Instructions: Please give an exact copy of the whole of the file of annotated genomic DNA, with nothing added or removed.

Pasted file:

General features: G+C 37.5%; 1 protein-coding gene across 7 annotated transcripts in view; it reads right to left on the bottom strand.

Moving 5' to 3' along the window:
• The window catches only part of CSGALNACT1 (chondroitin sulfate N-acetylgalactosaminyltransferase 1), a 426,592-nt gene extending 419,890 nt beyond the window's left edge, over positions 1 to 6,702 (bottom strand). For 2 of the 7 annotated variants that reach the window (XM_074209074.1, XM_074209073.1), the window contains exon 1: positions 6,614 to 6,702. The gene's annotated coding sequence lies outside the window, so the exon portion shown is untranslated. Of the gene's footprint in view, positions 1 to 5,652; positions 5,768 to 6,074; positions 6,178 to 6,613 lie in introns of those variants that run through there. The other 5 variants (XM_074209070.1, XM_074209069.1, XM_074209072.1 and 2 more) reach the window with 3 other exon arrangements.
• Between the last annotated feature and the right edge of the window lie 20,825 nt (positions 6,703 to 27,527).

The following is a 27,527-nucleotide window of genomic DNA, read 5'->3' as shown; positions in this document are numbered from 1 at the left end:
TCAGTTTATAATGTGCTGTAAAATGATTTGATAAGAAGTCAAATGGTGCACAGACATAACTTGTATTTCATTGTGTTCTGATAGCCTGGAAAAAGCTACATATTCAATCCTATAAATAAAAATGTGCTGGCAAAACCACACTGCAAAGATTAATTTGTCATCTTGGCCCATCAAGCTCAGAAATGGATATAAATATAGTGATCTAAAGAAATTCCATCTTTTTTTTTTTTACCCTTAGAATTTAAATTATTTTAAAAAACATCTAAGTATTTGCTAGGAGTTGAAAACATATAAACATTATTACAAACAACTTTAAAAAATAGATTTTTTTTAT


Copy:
General features: G+C 37.5%; 1 protein-coding gene across 7 annotated transcripts in view; it reads right to left on the bottom strand.

Moving 5' to 3' along the window:
• The window catches only part of CSGALNACT1 (chondroitin sulfate N-acetylgalactosaminyltransferase 1), a 426,592-nt gene extending 419,890 nt beyond the window's left edge, over positions 1 to 6,702 (bottom strand). For 2 of the 7 annotated variants that reach the window (XM_074209074.1, XM_074209073.1), the window contains exon 1: positions 6,614 to 6,702. The gene's annotated coding sequence lies outside the window, so the exon portion shown is untranslated. Of the gene's footprint in view, positions 1 to 5,652; positions 5,768 to 6,074; positions 6,178 to 6,613 lie in introns of those variants that run through there. The other 5 variants (XM_074209070.1, XM_074209069.1, XM_074209072.1 and 2 more) reach the window with 3 other exon arrangements.
• Between the last annotated feature and the right edge of the window lie 20,825 nt (positions 6,703 to 27,527).

The following is a 27,527-nucleotide window of genomic DNA, read 5'->3' as shown; positions in this document are numbered from 1 at the left end:
TCAGTTTATAATGTGCTGTAAAATGATTTGATAAGAAGTCAAATGGTGCACAGACATAACTTGTATTTCATTGTGTTCTGATAGCCTGGAAAAAGCTACATATTCAATCCTATAAATAAAAATGTGCTGGCAAAACCACACTGCAAAGATTAATTTGTCATCTTGGCCCATCAAGCTCAGAAATGGATATAAATATAGTGATCTAAAGAAATTCCATCTTTTTTTTTTTTACCCTTAGAATTTAAATTATTTTAAAAAACATCTAAGTATTTGCTAGGAGTTGAAAACATATAAACATTATTACAAACAACTTTAAAAAATAGATTTTTTTTAT